Court halts release of report on Pennsylvania priest abuse

Pennsylvania's highest court is holding up the public release of a grand jury report expected to reveal details of sexual abuse by Roman Catholic priests in Pennsylvania.

Capitol Building, Harrisburg. (Kevin McCorry/WHYY)

Capitol Building, Harrisburg. (Kevin McCorry/WHYY)

Updated 4:48 p.m.

Pennsylvania’s highest court on Wednesday held up the release of a grand jury report into the handling of sexual abuse claims involving six Roman Catholic dioceses and local officials, days before it was expected to be made public.

The two-paragraph order did not explain the reasons but said nothing in the court file except the new order is available for public inspection.

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The report is expected to reveal details of widespread abuse and efforts to conceal and protect abusive priests.

The court told the grand jury supervisory judge and the state attorney general’s office they may not release the findings until the court gives its permission.

Victim advocates have said the report is expected to be the largest and most exhaustive by a U.S. state.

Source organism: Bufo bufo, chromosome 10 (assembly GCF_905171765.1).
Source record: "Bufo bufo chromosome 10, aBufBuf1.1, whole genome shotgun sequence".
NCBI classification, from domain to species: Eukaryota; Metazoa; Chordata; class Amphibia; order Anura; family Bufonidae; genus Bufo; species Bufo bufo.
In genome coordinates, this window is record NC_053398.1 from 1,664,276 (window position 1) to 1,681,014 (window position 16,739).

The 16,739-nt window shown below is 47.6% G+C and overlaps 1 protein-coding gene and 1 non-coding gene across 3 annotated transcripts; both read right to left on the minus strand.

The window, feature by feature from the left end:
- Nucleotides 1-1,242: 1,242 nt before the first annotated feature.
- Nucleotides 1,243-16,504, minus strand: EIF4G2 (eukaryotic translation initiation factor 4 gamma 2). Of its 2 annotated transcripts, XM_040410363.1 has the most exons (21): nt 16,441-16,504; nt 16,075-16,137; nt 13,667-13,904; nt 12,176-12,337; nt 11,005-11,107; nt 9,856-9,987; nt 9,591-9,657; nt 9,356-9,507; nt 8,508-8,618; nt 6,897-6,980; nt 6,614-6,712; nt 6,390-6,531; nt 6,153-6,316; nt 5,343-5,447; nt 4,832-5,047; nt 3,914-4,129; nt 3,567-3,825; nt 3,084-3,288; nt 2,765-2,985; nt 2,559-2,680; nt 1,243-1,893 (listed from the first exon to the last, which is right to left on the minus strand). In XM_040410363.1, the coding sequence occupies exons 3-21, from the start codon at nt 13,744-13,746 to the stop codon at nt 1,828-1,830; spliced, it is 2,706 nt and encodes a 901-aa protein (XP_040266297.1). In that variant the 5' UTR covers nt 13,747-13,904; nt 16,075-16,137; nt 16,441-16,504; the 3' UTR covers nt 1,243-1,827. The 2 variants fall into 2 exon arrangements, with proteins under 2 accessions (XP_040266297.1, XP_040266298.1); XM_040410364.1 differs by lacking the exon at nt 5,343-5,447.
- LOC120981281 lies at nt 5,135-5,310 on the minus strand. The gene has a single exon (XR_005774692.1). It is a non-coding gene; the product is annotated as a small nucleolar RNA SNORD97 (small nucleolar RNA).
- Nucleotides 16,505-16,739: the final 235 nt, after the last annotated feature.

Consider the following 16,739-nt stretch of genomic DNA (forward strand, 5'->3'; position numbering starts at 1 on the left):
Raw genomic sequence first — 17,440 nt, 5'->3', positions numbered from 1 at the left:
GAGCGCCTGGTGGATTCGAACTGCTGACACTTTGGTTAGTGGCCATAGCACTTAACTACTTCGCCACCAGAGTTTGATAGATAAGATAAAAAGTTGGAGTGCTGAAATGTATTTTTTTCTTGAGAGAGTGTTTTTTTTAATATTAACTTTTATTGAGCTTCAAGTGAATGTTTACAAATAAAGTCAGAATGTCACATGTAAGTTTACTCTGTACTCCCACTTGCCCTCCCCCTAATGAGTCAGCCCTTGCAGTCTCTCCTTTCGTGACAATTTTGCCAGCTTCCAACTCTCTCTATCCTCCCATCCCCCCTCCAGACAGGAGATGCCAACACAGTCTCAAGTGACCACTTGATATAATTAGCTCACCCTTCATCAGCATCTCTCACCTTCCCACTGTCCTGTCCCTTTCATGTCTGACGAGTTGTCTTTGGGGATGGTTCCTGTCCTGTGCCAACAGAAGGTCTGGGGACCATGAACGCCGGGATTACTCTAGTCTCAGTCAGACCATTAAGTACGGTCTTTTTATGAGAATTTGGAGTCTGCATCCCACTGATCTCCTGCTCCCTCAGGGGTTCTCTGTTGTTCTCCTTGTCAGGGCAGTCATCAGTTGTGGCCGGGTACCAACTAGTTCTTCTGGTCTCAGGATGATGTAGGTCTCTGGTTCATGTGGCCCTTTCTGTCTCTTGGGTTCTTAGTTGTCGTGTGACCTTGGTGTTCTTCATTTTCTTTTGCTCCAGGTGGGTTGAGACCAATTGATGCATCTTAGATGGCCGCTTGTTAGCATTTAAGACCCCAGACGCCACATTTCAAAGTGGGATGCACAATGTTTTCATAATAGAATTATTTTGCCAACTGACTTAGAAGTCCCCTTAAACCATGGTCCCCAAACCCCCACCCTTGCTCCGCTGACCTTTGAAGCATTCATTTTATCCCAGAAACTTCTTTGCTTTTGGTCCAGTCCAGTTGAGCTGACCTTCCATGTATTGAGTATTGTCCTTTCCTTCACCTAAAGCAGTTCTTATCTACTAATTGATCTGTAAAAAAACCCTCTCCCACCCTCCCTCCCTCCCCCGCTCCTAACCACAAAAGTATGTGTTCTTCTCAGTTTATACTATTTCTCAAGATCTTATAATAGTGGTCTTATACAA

The two-year investigation covered six of Pennsylvania’s eight dioceses, churches with some 1.7 million members.

Before the latest order, state prosecutors had said they were likely to release it by the end of next week.

“My legal team and I will continue fighting tirelessly to make sure the victims of this abuse are able to tell their stories and the findings of this investigation are made public to the people of Pennsylvania,” said state Attorney General Josh Shapiro.

Judge Norman Krumenacker, based in Cambria County, earlier this month made public his decision to reject an effort to delay the release of the report or let those named in it challenge the details before it’s made public.

He wrote that jurors heard from dozens of witnesses and reviewed over half a million pages of internal documents from diocesan archives. The investigation involved claims of child sexual abuse, failure to report to law enforcement and obstruction of justice by those associated with the Roman Catholic Church, local public officials and community leaders.

The judge said the state has a strong interest in preventing child abuse “by identifying abusers and those individuals and institutions that enable (them) to continue abusing children.”

The investigation covered the Allentown, Erie, Greensburg, Harrisburg, Pittsburgh and Scranton dioceses. A 2005 report documented mishandling of abuse claims in the Philadelphia diocese about more than 100 priests and other clergies. All current bishops for the dioceses were able to testify before the grand jury, Krumenacker wrote, but only the Erie bishop did so.

Two years ago, state prosecutors disclosed the results of a statewide investigative grand jury in the Altoona-Johnstown diocese.

It said there were allegations of abuse against more than 50 priests and others by hundreds of children over decades. Bishops were told to keep the allegations secret, the Altoona-Johnstown report said.

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